• Proper positioning: 
      • Supine
      • Head elevated and tilted to keep parallel to the bed while the neck is flexed (sniffing position)
      • Airway-opening maneuvers
    • Airway adjuncts
  • Proper mask seal

Procedure

  • Ideally, the provider is at the head of the bed.
  • With the 3rd, 4th, and 5th fingers forming an E, the jaw is lifted.
  • Using the same hand Hand The hand constitutes the distal part of the upper limb and provides the fine, precise movements needed in activities of daily living. It consists of 5 metacarpal bones and 14 phalanges, as well as numerous muscles innervated by the median and ulnar nerves. Hand (index finger and thumb), make a C to squeeze the mask on the face, ensuring a tight seal. 
  • The nose Nose The nose is the human body's primary organ of smell and functions as part of the upper respiratory system. The nose may be best known for inhaling oxygen and exhaling carbon dioxide, but it also contributes to other important functions, such as tasting. The anatomy of the nose can be divided into the external nose and the nasal cavity. Anatomy of the Nose and mouth must be covered by the mask.
  • Use the other hand Hand The hand constitutes the distal part of the upper limb and provides the fine, precise movements needed in activities of daily living. It consists of 5 metacarpal bones and 14 phalanges, as well as numerous muscles innervated by the median and ulnar nerves. Hand to squeeze the bag to deliver breaths; squeeze gently and slowly (over 1 second).
  • Allow the bag to fully recoil before delivering another breath, aim for 10–12 breaths/min (1 breath every 5–6 seconds).
  • Observe for a rise in the chest and maintenance of oxygen saturation (if the individual is hooked up to a pulse oximeter).
Resuscitator operation (psf)

Schematic depiction of bag-mask ventilation:
Hold the mask to the individual’s face while lifting the jaw. Use the other hand Hand The hand constitutes the distal part of the upper limb and provides the fine, precise movements needed in activities of daily living. It consists of 5 metacarpal bones and 14 phalanges, as well as numerous muscles innervated by the median and ulnar nerves. Hand to deliver breaths by squeezing the bag.

Image: “ Operation of bag valve mask” by Pearson Scott Foresman. License: Public Domain

Advanced Airway

Supraglottic airway device

  • Devices used to temporarily maintain a patent airway above the glottis:
    • Laryngeal mask airway (LMA)
    • Laryngeal tube airway (LTA)
  • Indications:
    • Respiratory failure Respiratory failure Respiratory failure is a syndrome that develops when the respiratory system is unable to maintain oxygenation and/or ventilation. Respiratory failure may be acute or chronic and is classified as hypoxemic, hypercapnic, or a combination of the two. Respiratory Failure or arrest:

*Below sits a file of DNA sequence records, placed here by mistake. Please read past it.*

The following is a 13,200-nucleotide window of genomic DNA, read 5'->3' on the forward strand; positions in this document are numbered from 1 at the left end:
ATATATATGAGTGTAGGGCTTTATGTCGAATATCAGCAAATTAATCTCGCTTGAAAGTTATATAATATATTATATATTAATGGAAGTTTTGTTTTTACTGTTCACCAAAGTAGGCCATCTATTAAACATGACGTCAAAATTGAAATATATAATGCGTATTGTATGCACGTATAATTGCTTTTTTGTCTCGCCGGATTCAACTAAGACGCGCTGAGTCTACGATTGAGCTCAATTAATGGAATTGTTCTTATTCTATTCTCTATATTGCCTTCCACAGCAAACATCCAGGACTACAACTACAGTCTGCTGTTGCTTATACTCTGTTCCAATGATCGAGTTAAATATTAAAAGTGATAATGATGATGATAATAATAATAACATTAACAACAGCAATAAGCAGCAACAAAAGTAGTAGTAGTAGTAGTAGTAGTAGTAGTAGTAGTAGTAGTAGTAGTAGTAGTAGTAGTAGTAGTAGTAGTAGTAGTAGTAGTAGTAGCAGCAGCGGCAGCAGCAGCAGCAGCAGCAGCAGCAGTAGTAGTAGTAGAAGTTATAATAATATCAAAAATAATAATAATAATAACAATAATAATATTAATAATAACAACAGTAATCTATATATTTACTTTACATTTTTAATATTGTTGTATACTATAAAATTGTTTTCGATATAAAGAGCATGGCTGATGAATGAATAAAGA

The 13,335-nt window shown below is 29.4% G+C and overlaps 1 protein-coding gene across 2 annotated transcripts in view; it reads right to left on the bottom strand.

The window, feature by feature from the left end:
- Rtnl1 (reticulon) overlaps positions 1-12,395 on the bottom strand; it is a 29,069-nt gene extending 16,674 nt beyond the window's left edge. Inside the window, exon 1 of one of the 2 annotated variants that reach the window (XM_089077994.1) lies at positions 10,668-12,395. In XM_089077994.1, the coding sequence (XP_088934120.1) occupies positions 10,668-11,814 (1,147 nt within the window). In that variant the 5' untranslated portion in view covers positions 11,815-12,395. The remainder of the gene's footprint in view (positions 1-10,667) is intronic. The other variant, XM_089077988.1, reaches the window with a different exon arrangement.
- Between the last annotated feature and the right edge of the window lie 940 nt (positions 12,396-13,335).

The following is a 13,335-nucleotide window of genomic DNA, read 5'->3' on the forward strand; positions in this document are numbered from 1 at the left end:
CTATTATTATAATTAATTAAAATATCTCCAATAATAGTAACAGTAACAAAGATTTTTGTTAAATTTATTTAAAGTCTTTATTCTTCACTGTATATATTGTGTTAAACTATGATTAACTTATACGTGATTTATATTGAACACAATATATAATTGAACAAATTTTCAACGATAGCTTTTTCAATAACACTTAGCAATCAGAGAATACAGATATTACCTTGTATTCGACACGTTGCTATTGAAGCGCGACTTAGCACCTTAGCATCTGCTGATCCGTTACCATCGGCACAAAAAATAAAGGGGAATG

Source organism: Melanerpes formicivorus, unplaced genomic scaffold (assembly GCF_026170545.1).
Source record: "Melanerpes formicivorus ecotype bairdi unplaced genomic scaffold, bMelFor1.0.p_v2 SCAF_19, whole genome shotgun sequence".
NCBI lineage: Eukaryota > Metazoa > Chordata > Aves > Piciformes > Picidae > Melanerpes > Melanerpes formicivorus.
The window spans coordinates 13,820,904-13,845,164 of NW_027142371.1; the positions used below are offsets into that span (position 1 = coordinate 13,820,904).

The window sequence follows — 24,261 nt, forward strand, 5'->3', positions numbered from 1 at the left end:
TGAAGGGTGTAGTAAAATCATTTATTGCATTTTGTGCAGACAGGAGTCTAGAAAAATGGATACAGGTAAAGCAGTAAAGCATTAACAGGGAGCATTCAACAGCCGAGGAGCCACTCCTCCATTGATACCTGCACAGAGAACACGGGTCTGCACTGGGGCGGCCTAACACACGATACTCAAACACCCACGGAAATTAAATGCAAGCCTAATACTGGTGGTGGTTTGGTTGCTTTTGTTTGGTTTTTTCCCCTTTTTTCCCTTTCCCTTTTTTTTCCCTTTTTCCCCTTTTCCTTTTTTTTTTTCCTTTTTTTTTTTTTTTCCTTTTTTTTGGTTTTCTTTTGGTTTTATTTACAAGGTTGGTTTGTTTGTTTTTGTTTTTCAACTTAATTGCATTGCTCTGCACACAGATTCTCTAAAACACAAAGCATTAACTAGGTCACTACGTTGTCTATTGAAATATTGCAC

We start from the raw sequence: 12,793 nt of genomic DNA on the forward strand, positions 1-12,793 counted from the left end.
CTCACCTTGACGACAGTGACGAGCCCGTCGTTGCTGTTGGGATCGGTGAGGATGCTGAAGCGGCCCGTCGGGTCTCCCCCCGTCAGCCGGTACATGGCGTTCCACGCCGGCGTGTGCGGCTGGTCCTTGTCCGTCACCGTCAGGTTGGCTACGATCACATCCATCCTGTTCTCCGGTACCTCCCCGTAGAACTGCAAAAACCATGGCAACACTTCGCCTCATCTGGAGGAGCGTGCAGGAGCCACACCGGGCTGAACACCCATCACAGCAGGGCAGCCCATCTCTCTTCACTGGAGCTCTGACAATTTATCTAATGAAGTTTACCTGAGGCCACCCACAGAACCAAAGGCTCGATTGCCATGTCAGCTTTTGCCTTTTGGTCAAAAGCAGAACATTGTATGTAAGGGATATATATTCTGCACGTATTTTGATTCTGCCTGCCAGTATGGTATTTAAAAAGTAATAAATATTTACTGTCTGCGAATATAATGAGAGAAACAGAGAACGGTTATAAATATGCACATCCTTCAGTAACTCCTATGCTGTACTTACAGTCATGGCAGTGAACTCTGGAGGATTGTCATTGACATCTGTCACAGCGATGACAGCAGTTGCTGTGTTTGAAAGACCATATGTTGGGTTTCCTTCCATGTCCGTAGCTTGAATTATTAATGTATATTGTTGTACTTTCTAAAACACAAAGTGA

• Quickly secures airway in prehospital setting or while awaiting arrival of trained personnel for intubation
      • Can be used if intubation is unsuccessful
    • For certain elective, short-duration anesthesia Anesthesia Anesthesiology is the field of medicine that focuses on interventions that bring a state of anesthesia upon an individual. General anesthesia is characterized by a reversible loss of consciousness along with analgesia, amnesia, and muscle relaxation. Anesthesiology: History and Basic Concepts cases
  • Contraindications: 
    • Not to be used in conscious patients (intact gag reflex)
    • Upper airway obstruction Airway obstruction Airway obstruction is a partial or complete blockage of the airways that impedes airflow. An airway obstruction can be classified as upper, central, or lower depending on location. Lower airway obstruction (LAO) is usually a manifestation of chronic disease, such as asthma or chronic obstructive pulmonary disease (COPD). Airway Obstruction that cannot be bypassed
  • Limitations: 
    • Not to be used as a “definitive” airway
    • Does not protect against aspiration
  • Procedure:
    • Select appropriate size (average adult size is #4)
    • Inflate the cuff to ensure there is no leak and then deflate, 
    • Place individual in a supine position with chin lifted (sniffing position).
    • Lubricate the cuff and insert gently (cuff side first).
    • Stop once you’ve crossed the base of the tongue Tongue The tongue, on the other hand, is a complex muscular structure that permits tasting and facilitates the process of mastication and communication. The blood supply of the tongue originates from the external carotid artery, and the innervation is through cranial nerves. Oral Cavity: Lips and Tongue (resistance is felt).
    • Inflate the cuff.
    • Ventilate using a bag attached to the tubing.
    • Assess for correct placement (equal breath sounds bilaterally and good chest rise).
Laryngeal mask

Laryngeal mask airway (LMA):
The cuff is the wide, beige part that is inserted in the supraglottic region.

Image: “Laryngeal mask” by Chrisjw37. License: CC BY 3.0

Endotracheal Intubation

  • A definitive airway using an endotracheal tube (ET)
  • Used in emergency situations by trained professionals (as it requires the use of medications as well as monitoring) 
  • Can be performed prehospital
  • Indications: